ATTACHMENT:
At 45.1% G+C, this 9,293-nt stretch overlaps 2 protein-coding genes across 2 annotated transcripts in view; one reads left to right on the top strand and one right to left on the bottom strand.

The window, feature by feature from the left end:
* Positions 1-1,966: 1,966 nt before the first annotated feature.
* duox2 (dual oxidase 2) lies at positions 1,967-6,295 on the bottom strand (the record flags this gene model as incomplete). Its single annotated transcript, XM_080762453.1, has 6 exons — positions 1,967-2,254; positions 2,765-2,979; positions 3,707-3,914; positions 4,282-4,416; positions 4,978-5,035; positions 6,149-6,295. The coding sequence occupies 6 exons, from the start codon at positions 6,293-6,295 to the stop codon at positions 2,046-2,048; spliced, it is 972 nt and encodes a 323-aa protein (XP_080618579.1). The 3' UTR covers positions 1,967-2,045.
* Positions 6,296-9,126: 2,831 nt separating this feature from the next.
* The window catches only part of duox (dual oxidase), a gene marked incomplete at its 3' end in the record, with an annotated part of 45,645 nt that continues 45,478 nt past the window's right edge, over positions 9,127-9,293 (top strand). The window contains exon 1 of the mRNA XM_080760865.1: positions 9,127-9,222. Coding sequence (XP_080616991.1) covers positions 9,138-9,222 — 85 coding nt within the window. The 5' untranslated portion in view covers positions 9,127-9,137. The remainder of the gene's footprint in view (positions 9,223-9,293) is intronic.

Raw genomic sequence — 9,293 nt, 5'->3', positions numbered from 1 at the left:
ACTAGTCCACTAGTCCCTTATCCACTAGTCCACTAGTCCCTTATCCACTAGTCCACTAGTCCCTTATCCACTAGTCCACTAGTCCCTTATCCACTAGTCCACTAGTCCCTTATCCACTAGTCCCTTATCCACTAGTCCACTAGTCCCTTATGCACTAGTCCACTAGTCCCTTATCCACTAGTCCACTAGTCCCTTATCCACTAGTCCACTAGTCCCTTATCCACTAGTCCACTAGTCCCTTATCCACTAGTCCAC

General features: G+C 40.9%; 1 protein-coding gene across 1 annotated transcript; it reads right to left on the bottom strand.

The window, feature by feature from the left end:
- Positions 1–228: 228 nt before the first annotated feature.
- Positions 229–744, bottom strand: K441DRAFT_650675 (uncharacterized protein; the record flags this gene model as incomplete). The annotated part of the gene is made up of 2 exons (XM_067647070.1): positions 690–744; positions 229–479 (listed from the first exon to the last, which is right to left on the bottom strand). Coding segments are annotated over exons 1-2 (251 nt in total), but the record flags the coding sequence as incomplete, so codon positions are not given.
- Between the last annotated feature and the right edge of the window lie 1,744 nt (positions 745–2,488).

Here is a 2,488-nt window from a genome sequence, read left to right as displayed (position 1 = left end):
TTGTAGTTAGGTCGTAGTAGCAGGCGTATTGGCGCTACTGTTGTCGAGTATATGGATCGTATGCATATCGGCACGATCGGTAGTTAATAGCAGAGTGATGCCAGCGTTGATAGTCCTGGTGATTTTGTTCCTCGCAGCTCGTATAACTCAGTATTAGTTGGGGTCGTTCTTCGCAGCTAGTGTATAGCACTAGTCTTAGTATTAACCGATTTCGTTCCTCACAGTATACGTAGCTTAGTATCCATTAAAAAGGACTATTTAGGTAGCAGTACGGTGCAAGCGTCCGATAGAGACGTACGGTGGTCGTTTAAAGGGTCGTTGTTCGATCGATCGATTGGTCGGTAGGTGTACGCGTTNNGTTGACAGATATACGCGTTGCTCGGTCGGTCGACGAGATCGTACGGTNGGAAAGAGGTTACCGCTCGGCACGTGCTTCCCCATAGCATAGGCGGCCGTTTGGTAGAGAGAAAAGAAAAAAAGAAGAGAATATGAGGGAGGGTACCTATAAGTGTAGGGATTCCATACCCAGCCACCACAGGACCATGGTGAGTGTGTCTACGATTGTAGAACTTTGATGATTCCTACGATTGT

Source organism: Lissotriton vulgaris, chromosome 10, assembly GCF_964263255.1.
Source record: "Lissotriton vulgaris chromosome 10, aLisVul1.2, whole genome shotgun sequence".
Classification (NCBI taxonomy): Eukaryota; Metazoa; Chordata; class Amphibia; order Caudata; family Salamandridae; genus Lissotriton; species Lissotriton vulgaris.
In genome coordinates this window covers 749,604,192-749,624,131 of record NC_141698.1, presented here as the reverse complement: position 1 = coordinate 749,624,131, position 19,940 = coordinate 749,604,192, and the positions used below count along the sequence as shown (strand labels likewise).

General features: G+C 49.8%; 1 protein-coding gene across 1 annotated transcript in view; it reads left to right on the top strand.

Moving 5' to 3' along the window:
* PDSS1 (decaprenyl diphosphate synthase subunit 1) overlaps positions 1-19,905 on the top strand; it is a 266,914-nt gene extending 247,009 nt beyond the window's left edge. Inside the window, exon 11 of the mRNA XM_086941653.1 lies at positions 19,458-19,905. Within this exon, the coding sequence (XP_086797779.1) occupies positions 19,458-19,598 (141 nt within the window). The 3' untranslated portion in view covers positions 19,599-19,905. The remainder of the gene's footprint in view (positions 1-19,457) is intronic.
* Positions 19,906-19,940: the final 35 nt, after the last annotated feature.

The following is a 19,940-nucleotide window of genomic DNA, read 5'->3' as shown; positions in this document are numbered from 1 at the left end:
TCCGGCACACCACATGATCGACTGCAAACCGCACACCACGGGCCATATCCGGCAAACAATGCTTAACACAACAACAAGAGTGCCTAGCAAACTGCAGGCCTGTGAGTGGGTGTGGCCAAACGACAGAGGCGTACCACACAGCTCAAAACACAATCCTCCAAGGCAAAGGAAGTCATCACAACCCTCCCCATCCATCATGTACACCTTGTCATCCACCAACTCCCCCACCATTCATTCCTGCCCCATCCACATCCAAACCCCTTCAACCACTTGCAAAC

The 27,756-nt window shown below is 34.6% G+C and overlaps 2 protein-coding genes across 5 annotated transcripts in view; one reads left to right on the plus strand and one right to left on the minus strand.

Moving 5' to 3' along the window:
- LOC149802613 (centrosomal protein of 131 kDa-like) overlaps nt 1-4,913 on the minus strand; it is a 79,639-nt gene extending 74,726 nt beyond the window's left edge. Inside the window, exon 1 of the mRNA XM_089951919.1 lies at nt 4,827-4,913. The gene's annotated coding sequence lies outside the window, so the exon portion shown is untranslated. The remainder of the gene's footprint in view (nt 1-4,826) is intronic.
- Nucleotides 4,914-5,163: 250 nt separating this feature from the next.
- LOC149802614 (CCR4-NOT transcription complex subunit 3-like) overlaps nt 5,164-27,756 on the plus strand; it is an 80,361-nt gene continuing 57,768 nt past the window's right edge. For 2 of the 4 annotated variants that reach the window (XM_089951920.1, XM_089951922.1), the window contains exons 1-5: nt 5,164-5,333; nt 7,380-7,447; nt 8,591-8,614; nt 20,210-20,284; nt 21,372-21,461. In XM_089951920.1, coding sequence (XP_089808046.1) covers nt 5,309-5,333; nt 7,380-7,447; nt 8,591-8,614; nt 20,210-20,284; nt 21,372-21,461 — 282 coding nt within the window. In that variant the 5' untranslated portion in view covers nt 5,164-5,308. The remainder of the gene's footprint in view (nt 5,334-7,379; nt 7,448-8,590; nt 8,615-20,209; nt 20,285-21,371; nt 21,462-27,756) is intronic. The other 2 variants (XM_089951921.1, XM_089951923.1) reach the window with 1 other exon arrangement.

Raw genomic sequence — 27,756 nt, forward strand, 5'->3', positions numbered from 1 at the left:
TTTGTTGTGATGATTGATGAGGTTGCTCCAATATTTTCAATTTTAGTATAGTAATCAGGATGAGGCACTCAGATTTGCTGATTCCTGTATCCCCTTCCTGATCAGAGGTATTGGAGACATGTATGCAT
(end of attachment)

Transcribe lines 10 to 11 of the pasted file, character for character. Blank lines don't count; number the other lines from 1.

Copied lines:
The window, feature by feature from the left end:
- Positions 1–228: 228 nt before the first annotated feature.